|22.||Titier K, Picard S, Ducint D, Teilhet E, Moore N, Berthaud P, et al. Quantification of imatinib in human plasma by high-performance liquid chromatography-tandem mass spectrometry. Ther Drug Monit 2005;27:634-40. |
|23.||Hegedus T, Orfi L, Seprodi A, Váradi A, Sarkadi B, Kéri G. Interaction of tyrosine kinase inhibitors with the human multidrug transporter proteins, MDR1 and MRP1. Biochim Biophys Acta 2002;1587:318-25. |
|24.||Hamada A, Miyano H, Watanabe H, Saito H. Interaction of imatinib mesilate with human P-glycoprotein. J Pharmacol Exp Ther 2003;307:824-8. |
|25.||Burger H, van Tol H, Boersma AW, Brok M, Wiemer EA, Stoter G, et al. Imatinib mesylate (STI571) is a substrate for the breast cancer resistance protein (BCRP)/ABCG2 drug pump. Blood 2004;104:2940-2. |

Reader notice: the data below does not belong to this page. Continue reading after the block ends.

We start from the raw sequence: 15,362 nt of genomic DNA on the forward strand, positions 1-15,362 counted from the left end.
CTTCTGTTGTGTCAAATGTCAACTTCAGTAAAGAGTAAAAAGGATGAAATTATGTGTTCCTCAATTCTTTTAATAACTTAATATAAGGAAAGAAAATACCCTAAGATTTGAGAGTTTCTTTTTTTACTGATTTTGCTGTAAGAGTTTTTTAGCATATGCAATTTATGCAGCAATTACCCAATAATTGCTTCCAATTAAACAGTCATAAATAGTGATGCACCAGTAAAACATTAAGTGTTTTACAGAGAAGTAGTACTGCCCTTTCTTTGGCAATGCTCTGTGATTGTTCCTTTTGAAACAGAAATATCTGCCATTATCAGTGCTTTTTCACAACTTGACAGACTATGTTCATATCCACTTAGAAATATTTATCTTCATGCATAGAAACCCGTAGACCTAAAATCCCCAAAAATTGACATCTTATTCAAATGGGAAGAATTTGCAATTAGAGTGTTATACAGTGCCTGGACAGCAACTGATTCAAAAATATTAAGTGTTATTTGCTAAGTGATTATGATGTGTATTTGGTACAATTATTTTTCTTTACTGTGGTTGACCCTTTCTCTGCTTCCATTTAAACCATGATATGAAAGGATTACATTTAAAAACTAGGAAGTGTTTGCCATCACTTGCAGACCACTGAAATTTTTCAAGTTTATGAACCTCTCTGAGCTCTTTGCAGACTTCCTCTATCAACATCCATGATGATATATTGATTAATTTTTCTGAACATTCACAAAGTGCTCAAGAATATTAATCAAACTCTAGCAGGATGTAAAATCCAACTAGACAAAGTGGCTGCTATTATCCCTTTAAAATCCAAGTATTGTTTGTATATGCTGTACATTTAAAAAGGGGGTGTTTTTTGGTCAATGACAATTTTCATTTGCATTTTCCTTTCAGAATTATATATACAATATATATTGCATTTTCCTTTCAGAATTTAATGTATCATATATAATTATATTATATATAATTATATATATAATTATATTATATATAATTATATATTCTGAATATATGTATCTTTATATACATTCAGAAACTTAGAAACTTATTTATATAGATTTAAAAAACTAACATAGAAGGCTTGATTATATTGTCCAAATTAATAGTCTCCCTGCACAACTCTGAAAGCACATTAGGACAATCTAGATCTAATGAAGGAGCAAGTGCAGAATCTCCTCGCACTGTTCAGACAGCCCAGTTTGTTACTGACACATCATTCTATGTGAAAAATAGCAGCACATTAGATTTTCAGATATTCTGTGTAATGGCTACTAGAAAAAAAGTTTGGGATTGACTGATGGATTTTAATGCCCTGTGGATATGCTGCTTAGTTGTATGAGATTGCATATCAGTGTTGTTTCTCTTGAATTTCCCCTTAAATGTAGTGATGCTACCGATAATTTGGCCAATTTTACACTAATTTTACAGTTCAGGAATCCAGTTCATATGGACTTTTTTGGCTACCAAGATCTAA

|26.||White DL, Saunders VA, Dang P, Engler J, Venables A, Zrim S, et al. Most CML patients who have a suboptimal response to imatinib have low OCT-1 activity: Higher doses of imatinib may overcome the negative impact of low OCT-1 activity. Blood 2007;110:4064-72. |
|27.||Kantarjian HM, Larson RA, Guilhot F, O'Brien SG, Mone M, Rudoltz M, et al. Efficacy of imatinib dose escalation in patients with chronic myeloid leukemia in chronic phase. Cancer 2009;115:51-60. |
|28.||Blasdel C, Egorin MJ, Lagattuta TF, Druker BJ, Deininger MW. Therapeutic drug monitoring in CML patients on imatinib. Blood 2007;110:1699-701. |
|29.||Mahon FX. Pharmacologic monitoring and determinants of intracytoplasmic drug levels. Best Pract Res Clin Haematol 2009;22:381-6. |
|30.||Singh N, Kumar L, Meena R, Velpandian T. Drug monitoring of imatinib levels in patients undergoing therapy for chronic myeloid leukaemia: Comparing plasma levels of responders and non-responders. Eur J Clin Pharmacol 2009;65:545-9. |
|31.||Buclin T. Imatinib concentration monitoring evaluation: the clinical usefulness of ''routine'' versus ''rescue'' therapeutic drug monitoring (TDM) interventions in chronic myeloid leukaemia (CML) patients. International Standard Randomised Controlled Trial Number Register Web site. Available from: http://www.controlled-trials.com/ISRCTN31181395. [cited 2013 August 28] |